First wave of attack targets political representatives
JUNE 19, 2019: EUROBAT’s forum in Berlin on June 13-14 called members to arms at a powerful assembly that also elected new president Marc Zoellner — who was widely hailed by many delegates as the man who could save the European lead battery industry.
Delegates also told Batteries International the forum was the first time in many years they had witnessed such strong support for lead batteries from EUROBAT. Many said off the record that they had great faith in Hoppecke CEO Zoellner, who was elected president after Johann-Friedrich Dempwolff retired from the post after six years.
Thomas Bareiss, parliamentary state secretary in the German Federal Ministry for Economic Affairs and Energy gave the keynote address about the importance of energy storage in the future. However, Zoellner immediately challenged Bareiss about the lack of investment being channelled towards lead battery development despite a pledge from the German government to make funding available for lithium ion projects.
Bareiss admitted that while the German government was supposedly chemistry agnostic, lead batteries had not been considered in the drive towards electric vehicles.
“We want to emphasize the potential that’s in our technology with advanced lead acid batteries, projects we have heard about that need funding. It’s only fair that lead technology is budgeted for as well,” Zoellner told Batteries Internationalafterwards.
“What the minister was saying was that there’s a focus on electro-mobility so there is a logic behind what he said but it needs to be fair.
“Technology agnostic means to support different technologies for different applications and there are certainly clear lead markets ahead of us which we see rising. There are certainly applications for lithium ion ahead of us — big energy storage systems, electric vehicles, automotive. But there are other applications clearly staying with lead – automotive, low-voltage systems, UPS applications and I also see lead with hybrid applications.”
EU affairs manager Francesco Gattiglio called on EUROBAT members to lobby their local MEPs, trade associations, national governments and all political parties to get the message across that all battery chemistries were valid and must be given equal consideration when it came to regulation and budget.
“We are calling on all members to lobby the lobbyists,” he said. “We need to be talking to MEPs, political parties, national associations. We have a sustainable industry and we have to prove it to the European Commission. That’s our challenge.”
The initiative involves EUROBAT working with the International Lead Association in a five-year campaign to put forward the case for lead — starting off just as new MEPs take their seats in the European Parliament.
EUROBAT and the ILA would be seeking clarification from the new ministers on many issues, he said.
“With hazardous materials there is an exemption in lead used in SLI batteries — we need to know if this exemption will be granted again. There are also socio-economic considerations – they must be taken into account or it will not be fair. And we need to show that lead is sustainable.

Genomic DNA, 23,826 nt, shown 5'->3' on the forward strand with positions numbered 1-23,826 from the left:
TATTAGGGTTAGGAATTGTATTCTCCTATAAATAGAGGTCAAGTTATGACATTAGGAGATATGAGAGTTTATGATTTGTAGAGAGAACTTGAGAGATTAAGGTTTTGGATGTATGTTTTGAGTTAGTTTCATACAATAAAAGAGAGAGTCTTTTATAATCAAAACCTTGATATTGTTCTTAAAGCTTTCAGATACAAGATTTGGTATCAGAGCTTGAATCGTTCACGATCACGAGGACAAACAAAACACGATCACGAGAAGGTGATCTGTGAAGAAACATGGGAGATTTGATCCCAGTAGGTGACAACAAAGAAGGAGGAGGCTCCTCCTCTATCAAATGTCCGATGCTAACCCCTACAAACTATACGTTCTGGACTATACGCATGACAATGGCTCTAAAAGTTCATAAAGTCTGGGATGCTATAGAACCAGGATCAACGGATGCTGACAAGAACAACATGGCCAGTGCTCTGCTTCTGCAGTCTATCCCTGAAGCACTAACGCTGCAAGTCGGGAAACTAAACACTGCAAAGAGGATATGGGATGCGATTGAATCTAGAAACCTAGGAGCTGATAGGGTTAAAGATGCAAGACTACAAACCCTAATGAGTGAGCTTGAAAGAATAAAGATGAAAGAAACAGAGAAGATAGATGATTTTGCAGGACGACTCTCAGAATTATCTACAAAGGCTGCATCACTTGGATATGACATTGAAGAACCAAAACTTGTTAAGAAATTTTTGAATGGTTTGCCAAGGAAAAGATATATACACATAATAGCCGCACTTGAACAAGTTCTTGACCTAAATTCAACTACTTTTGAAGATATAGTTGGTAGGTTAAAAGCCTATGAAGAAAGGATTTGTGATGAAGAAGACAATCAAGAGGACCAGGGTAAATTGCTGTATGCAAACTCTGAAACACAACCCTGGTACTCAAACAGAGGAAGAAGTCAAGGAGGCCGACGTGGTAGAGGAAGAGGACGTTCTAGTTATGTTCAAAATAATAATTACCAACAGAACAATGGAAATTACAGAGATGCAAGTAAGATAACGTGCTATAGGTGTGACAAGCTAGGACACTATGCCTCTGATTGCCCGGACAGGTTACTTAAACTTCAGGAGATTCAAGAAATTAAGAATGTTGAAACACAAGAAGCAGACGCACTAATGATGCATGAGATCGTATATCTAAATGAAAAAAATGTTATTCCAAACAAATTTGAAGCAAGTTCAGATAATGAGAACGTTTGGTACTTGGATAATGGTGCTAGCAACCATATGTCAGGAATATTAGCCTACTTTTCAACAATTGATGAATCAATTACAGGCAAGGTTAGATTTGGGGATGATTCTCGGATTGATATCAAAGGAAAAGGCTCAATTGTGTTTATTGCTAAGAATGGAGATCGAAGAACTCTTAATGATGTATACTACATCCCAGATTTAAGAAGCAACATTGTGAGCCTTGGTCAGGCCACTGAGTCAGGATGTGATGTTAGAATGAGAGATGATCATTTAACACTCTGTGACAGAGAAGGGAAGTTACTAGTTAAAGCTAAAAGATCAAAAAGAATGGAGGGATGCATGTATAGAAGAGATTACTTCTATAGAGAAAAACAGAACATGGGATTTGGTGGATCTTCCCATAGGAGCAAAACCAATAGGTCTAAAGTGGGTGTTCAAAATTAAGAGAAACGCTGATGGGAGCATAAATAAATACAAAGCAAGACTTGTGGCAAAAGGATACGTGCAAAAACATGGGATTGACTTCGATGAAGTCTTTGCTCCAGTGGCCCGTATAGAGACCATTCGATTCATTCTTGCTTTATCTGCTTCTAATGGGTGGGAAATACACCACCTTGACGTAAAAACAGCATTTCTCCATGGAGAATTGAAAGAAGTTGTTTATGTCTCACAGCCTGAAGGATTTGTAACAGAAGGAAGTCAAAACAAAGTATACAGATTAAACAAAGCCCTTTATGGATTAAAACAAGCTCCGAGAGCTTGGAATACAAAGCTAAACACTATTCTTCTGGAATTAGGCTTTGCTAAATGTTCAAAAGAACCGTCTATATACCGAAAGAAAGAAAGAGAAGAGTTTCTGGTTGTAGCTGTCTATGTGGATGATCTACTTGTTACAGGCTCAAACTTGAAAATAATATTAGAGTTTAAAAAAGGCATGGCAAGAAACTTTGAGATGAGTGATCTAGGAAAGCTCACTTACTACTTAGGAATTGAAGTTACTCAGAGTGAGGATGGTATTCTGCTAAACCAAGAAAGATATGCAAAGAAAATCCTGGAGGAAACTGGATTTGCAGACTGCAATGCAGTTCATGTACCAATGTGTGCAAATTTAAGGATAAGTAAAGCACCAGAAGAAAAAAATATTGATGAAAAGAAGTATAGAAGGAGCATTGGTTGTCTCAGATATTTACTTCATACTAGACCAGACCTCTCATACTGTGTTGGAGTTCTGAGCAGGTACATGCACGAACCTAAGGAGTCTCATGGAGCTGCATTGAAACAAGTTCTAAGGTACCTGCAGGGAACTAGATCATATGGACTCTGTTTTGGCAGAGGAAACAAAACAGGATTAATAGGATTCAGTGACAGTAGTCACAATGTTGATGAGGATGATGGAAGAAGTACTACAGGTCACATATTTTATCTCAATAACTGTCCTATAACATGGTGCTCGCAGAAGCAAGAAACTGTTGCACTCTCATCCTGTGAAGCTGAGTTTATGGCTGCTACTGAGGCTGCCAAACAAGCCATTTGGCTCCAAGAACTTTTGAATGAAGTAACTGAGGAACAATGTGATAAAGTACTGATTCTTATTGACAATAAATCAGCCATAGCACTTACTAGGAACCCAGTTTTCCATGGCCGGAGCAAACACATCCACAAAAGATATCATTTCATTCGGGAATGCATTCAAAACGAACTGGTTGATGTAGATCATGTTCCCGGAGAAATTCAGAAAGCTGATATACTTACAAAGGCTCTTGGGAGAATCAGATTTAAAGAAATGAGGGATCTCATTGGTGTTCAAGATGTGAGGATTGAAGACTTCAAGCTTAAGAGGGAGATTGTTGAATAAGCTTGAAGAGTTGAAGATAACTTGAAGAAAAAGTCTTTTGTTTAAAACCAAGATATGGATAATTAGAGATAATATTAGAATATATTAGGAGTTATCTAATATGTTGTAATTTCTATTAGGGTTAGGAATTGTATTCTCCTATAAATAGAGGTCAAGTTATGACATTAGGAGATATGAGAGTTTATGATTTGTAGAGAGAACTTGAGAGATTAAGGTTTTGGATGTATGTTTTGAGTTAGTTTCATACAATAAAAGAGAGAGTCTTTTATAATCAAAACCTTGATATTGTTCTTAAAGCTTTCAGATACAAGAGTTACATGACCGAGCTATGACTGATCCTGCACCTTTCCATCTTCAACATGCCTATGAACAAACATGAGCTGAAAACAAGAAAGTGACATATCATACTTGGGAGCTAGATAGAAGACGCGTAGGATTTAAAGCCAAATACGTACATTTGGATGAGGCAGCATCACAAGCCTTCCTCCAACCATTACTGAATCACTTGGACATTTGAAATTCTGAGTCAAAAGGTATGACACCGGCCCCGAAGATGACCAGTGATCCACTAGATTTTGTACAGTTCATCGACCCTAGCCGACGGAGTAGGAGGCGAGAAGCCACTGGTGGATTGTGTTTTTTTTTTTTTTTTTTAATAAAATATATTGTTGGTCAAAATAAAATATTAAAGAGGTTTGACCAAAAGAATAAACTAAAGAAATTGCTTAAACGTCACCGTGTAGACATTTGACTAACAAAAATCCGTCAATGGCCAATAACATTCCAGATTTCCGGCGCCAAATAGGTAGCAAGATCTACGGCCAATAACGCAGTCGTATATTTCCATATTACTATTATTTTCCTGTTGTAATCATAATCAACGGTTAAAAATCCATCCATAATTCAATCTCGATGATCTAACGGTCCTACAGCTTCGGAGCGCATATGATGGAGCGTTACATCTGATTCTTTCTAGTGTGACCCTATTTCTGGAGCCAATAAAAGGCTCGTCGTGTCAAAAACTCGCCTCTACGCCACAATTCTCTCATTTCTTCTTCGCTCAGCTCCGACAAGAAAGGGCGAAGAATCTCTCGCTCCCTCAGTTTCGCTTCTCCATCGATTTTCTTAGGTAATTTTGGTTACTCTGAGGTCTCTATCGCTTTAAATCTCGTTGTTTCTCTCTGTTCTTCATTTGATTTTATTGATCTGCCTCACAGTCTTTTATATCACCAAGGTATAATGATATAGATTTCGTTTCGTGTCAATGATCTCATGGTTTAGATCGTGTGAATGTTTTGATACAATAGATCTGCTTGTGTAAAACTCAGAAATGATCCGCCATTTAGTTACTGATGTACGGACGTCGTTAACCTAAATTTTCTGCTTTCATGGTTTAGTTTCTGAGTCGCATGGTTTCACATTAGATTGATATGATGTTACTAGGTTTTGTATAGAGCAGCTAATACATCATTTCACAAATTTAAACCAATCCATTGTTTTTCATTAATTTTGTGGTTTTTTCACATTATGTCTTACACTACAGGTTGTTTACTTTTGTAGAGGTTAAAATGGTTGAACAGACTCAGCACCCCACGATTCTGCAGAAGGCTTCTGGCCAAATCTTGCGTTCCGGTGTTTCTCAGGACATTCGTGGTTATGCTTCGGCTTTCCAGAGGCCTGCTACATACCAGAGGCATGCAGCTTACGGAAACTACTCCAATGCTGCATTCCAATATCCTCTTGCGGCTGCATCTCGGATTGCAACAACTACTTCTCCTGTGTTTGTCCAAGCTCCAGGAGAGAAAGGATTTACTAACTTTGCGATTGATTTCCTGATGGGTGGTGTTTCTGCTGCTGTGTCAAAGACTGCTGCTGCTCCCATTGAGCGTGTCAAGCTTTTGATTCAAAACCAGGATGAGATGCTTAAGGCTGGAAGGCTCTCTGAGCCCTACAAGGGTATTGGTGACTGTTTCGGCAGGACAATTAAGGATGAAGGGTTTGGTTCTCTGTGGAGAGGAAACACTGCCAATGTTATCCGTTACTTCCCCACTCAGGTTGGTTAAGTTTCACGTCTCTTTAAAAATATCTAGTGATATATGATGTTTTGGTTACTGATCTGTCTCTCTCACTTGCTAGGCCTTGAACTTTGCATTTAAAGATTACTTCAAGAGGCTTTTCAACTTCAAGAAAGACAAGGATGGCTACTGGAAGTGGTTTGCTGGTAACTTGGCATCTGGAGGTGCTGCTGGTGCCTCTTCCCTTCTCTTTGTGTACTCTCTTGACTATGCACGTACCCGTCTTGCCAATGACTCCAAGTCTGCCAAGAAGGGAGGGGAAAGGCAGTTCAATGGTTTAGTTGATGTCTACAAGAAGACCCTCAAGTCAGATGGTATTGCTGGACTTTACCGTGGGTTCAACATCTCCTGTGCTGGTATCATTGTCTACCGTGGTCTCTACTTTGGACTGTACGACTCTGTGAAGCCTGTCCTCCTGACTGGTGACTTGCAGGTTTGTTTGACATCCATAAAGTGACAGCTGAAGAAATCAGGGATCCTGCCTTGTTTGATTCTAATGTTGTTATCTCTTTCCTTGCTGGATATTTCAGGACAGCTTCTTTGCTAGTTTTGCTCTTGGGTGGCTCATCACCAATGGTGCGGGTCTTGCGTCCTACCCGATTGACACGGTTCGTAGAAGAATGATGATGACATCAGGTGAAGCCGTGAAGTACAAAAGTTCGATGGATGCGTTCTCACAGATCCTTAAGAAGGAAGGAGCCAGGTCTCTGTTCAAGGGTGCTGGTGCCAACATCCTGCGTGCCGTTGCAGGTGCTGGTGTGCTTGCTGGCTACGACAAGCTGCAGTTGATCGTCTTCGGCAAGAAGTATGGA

“Who will have the biggest obligation to recycle the batteries? Will this be clarified in the new directive?” (The EU is purportedly revising the directive next year, but timing and extent are vague.)
“We are going to try to convince them that targets for collection are not necessary, that we don’t want codes on batteries for scanning, nor recycling efficiency rates put higher.”
When asked by a member of the assembly who had decided that lithium batteries were ‘green’ and lead batteries were not, Gattiglio said: “It’s not that they don’t see lead as green — it’s that they don’t see lead.
“The European Commission proposes the legislation, the European Parliament checks it, then the council of member states looks at that. We need to lobby all of them.”
Gattiglio said the next five years — from 2019 to 2024 — would see campaigns launched by EUROBAT and the International Lead Association, such as ‘Charge the Future’, which would focus on the new Battery Directive, REACH consortium proposals to add lead to its list of hazardous substances, and End-of-Life regulations.
In a later presentation, Steve Binks, regulatory affairs director at the ILA, made the point that while all batteries made in Europe would have to adhere to whatever regulations were eventually put in place, none of the rules would apply to imports.
“It will stop European manufacturing in its tracks but not apply to imported batteries,” he said. “The Battery Directive is too inflexible — it hasn’t caught up with the technology, and we will try to address this point.”
So will the lead battery companies step in and lobby the decision makers?
Gertrud Moll-Möhrstedt, managing partner at lead battery manufacturer Akkumulatorenfabrik MOLL, based in Bavaria, Germany, says her company is already doing its part.
“I’m talking to everyone,” she said. “We give company tours to anyone who asks, we talk to local politicians, we even talk to schools to explain the value of a lead battery. You have to make them understand it’s an approved technology and it’s the only one with such a high recycling rate.
“We make presentations to ministers, we are doing what we can and I believe other companies are too.”